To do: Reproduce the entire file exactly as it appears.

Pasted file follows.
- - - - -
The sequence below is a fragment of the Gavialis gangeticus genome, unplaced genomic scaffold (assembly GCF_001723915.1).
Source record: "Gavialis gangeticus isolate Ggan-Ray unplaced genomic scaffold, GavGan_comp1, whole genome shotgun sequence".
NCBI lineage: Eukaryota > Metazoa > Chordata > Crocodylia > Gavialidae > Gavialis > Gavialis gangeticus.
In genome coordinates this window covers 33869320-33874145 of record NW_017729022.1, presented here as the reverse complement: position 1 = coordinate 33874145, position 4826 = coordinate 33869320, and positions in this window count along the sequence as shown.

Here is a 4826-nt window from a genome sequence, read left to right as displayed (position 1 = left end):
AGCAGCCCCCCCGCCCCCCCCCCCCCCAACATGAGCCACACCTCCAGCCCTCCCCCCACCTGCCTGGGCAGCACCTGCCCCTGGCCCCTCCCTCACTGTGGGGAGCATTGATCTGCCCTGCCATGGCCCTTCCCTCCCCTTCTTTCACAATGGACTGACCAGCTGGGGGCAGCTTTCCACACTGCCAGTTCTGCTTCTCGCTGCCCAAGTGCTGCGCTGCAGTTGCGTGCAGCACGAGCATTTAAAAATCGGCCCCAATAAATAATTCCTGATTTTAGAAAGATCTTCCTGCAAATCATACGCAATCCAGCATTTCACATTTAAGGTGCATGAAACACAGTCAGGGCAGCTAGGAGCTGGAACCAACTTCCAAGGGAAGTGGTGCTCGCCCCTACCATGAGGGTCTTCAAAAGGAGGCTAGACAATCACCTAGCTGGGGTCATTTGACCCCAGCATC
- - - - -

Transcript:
The sequence below is a fragment of the Gavialis gangeticus genome, unplaced genomic scaffold (assembly GCF_001723915.1).
Source record: "Gavialis gangeticus isolate Ggan-Ray unplaced genomic scaffold, GavGan_comp1, whole genome shotgun sequence".
NCBI lineage: Eukaryota > Metazoa > Chordata > Crocodylia > Gavialidae > Gavialis > Gavialis gangeticus.
In genome coordinates this window covers 33869320-33874145 of record NW_017729022.1, presented here as the reverse complement: position 1 = coordinate 33874145, position 4826 = coordinate 33869320, and positions in this window count along the sequence as shown.

Here is a 4826-nt window from a genome sequence, read left to right as displayed (position 1 = left end):
AGCAGCCCCCCCGCCCCCCCCCCCCCCAACATGAGCCACACCTCCAGCCCTCCCCCCACCTGCCTGGGCAGCACCTGCCCCTGGCCCCTCCCTCACTGTGGGGAGCATTGATCTGCCCTGCCATGGCCCTTCCCTCCCCTTCTTTCACAATGGACTGACCAGCTGGGGGCAGCTTTCCACACTGCCAGTTCTGCTTCTCGCTGCCCAAGTGCTGCGCTGCAGTTGCGTGCAGCACGAGCATTTAAAAATCGGCCCCAATAAATAATTCCTGATTTTAGAAAGATCTTCCTGCAAATCATACGCAATCCAGCATTTCACATTTAAGGTGCATGAAACACAGTCAGGGCAGCTAGGAGCTGGAACCAACTTCCAAGGGAAGTGGTGCTCGCCCCTACCATGAGGGTCTTCAAAAGGAGGCTAGACAATCACCTAGCTGGGGTCATTTGACCCCAGCATC